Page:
March 8, 2019
Why Your Future Depends on Cloud Accounting Software
Posted by David Miller
If your company still hasn’t switched to a cloud accounting software, there are a number of compelling reasons to make the change, like efficiency, access to real-time data and data security. But another important reason that often goes overlooked is the effect of your software choices on your staffing. The finance leaders of tomorrow don’t want to work with yesterday’s tools.
I’ve worked with small and medium-sized businesses over the last few years as cloud accounting tools have risen to prominence. In that time, I’ve noticed there’s often a generational divide between companies that insist on using desktop applications and those that have moved to the cloud.
Baby boomers have been able to budget, file taxes and manage payroll with desktop applications, and whether it’s the expense of switching, the work involved in learning new software or distrust of cloud security (more on that later), many are reluctant to change.
But the new generation of finance professionals has grown up with the cloud — they communicate, bank and shop there — and cloud accounting software allows them to ditch spreadsheets and manual reconciliations, automate repetitive processes and turn data into insightful analysis. They don’t want to be hamstrung by inefficient desktop software. So as your current team retires or leaves for somewhere more cloud-friendly, you’ll have a harder time identifying and attracting talent that is willing to work with your outdated applications.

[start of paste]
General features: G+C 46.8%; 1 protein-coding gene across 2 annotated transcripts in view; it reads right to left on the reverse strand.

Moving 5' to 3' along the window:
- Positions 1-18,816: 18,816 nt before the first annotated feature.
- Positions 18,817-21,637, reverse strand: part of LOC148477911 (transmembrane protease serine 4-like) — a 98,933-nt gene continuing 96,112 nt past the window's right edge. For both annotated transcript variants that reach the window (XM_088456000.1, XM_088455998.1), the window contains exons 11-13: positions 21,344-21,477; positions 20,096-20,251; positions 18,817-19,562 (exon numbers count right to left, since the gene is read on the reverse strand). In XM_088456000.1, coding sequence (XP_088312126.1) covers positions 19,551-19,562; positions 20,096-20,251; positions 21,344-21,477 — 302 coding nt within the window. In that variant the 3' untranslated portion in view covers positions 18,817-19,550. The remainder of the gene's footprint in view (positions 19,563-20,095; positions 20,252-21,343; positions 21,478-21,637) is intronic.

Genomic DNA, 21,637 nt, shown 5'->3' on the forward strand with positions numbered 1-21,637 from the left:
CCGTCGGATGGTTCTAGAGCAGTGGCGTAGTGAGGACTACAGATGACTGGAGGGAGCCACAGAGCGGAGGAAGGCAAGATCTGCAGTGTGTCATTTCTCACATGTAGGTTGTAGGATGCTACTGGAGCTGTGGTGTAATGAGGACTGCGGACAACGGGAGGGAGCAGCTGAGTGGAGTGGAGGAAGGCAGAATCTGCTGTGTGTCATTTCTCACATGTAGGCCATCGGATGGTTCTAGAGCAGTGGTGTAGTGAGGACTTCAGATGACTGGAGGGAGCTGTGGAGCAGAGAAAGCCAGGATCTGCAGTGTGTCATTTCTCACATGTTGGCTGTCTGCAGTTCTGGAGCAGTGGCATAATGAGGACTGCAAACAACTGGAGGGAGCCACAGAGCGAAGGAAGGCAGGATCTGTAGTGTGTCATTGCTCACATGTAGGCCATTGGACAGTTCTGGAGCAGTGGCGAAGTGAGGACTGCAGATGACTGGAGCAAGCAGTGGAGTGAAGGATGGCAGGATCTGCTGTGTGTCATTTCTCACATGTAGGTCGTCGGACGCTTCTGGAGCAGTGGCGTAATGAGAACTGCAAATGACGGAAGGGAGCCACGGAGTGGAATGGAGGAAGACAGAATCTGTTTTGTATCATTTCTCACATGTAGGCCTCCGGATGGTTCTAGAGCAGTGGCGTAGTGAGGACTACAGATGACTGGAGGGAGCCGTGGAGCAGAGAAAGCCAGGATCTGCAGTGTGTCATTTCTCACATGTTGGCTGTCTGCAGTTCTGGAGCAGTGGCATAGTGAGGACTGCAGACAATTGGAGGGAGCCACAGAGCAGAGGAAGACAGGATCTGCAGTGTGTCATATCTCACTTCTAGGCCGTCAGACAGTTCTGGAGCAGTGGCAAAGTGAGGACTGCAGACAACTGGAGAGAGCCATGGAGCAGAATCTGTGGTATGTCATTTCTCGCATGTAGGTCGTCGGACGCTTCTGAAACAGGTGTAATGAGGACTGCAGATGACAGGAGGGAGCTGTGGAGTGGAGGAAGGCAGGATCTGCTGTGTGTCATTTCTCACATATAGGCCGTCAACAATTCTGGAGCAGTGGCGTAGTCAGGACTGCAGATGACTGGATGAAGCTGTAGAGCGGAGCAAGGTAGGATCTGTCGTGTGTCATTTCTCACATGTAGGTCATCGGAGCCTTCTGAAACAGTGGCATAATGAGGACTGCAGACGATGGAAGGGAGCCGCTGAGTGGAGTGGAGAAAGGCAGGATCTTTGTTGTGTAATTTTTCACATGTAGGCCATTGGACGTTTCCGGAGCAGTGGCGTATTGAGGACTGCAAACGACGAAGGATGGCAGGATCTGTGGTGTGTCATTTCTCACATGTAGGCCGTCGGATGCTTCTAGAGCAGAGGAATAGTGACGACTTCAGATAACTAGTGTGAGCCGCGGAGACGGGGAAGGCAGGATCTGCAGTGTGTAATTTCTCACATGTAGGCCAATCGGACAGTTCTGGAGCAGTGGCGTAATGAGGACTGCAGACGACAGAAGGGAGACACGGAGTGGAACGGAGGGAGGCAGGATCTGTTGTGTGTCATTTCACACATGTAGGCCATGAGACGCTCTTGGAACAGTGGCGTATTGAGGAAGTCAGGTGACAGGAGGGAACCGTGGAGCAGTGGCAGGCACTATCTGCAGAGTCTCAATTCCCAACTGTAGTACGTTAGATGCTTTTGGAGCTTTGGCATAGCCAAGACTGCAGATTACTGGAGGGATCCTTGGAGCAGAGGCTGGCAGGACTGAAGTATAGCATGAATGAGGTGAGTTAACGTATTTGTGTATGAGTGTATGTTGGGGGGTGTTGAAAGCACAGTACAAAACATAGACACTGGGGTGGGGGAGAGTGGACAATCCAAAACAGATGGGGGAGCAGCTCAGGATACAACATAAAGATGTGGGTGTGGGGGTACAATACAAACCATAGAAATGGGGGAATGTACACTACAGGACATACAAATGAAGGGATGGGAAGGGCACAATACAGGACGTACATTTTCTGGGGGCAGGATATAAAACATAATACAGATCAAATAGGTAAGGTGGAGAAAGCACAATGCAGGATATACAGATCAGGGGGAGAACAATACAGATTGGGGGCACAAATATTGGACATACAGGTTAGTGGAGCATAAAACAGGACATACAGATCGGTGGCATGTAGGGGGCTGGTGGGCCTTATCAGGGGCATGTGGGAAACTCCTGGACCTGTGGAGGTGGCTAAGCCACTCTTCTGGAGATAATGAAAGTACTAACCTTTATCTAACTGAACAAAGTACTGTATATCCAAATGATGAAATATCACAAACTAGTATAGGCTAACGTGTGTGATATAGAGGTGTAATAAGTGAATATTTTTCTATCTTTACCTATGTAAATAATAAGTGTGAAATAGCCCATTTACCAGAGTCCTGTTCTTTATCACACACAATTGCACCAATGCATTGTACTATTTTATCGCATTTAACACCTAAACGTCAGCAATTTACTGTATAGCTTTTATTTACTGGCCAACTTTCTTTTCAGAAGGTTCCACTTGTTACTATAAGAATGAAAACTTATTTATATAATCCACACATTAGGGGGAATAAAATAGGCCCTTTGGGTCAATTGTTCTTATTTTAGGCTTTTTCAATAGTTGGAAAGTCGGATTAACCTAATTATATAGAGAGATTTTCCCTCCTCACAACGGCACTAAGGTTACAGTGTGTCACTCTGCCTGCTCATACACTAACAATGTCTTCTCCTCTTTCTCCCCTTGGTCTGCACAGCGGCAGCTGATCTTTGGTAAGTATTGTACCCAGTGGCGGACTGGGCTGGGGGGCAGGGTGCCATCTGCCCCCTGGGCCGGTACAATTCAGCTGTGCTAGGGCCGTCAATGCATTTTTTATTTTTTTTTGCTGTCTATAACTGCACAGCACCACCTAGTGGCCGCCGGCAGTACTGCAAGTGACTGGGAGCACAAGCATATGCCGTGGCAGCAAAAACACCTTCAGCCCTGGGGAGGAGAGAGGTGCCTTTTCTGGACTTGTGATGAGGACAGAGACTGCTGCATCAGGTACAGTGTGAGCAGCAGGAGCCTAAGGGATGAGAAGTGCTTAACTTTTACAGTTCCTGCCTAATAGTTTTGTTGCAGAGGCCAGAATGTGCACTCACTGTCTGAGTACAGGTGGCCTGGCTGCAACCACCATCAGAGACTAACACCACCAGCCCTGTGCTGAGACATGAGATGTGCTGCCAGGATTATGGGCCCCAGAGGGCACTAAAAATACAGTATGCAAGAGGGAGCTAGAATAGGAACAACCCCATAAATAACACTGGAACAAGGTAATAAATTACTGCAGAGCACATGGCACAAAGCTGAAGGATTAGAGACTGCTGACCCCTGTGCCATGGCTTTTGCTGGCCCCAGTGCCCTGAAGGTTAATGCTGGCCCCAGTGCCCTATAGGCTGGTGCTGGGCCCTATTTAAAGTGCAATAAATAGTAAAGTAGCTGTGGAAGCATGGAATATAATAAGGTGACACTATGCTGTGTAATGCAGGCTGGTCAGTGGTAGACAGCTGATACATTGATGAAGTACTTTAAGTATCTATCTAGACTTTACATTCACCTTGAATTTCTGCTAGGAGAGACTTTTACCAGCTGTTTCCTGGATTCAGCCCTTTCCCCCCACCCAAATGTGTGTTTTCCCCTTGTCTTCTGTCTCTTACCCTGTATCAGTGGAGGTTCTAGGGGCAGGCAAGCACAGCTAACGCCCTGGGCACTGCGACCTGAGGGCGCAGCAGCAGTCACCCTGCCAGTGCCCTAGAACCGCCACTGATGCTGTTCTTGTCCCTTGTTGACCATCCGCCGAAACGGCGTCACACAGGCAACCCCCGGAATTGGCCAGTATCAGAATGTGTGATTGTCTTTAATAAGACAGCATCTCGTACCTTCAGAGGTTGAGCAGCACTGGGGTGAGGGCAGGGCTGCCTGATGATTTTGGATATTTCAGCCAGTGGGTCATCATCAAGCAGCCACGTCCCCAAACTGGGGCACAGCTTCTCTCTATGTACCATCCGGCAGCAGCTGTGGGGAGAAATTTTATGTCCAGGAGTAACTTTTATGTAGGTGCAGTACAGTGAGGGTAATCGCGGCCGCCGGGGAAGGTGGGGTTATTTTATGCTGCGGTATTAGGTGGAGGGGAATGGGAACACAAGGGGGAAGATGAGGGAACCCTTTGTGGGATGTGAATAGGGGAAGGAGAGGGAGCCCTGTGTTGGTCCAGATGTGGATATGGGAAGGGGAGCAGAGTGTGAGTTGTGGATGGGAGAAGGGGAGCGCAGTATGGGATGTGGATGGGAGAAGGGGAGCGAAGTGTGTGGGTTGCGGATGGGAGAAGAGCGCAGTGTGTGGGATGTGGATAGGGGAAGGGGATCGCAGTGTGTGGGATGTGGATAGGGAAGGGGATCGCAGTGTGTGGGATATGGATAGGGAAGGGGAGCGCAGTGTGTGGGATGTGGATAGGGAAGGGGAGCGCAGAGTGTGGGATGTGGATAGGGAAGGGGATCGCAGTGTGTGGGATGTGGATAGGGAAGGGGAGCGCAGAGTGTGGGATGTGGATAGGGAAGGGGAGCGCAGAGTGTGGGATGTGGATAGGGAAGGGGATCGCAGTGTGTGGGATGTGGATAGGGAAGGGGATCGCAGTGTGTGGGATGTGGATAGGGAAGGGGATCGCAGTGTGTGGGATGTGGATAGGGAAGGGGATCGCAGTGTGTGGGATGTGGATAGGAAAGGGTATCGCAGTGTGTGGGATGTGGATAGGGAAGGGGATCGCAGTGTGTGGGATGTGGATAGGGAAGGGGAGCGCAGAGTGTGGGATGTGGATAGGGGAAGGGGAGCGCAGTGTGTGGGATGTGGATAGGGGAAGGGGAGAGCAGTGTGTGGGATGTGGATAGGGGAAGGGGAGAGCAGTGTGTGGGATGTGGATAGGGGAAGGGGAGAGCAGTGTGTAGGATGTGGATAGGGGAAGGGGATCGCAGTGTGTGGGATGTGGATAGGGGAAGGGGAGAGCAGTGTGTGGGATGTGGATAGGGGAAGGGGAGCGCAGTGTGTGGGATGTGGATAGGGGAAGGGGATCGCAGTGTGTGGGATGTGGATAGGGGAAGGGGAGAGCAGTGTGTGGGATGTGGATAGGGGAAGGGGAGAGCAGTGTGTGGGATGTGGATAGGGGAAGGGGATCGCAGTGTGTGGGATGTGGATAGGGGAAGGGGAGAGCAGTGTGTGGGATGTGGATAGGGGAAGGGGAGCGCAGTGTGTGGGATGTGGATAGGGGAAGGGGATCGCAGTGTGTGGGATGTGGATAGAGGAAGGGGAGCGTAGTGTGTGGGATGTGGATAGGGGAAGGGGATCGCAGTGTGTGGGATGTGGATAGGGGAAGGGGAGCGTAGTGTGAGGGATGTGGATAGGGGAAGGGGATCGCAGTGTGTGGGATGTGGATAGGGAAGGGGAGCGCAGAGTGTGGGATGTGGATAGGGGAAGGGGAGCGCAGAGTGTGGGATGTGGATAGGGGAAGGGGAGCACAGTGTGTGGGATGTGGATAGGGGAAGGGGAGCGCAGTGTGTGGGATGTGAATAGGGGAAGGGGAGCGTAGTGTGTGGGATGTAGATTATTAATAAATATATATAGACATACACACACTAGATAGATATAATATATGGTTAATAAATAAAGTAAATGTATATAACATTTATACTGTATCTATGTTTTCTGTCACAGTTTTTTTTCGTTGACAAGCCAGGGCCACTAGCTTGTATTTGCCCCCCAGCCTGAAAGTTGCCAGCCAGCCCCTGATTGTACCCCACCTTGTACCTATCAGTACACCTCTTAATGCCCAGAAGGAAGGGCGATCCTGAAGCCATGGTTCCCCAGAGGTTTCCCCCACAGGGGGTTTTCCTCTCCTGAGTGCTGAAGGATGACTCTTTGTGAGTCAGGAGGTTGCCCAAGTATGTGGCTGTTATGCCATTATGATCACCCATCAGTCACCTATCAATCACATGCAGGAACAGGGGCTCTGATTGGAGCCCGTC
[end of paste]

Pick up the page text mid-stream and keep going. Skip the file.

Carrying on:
And don’t wait for desktop tools to see a resurgence. Software companies aren’t spending the bulk of their research and development dollars on desktop applications anymore. Even desktop accounting stalwart Intuit is focusing its future business strategy on cloud solutions. In a recent investor call, they announced that QuickBooks Online subscribers grew by 43 percent in Q4 2018, while QuickBooks Desktop fell 7 percent, and they expect desktop revenue to be flat in 2019. With that minimal return on investment, you shouldn’t expect them to devote significant resources to continued desktop feature development.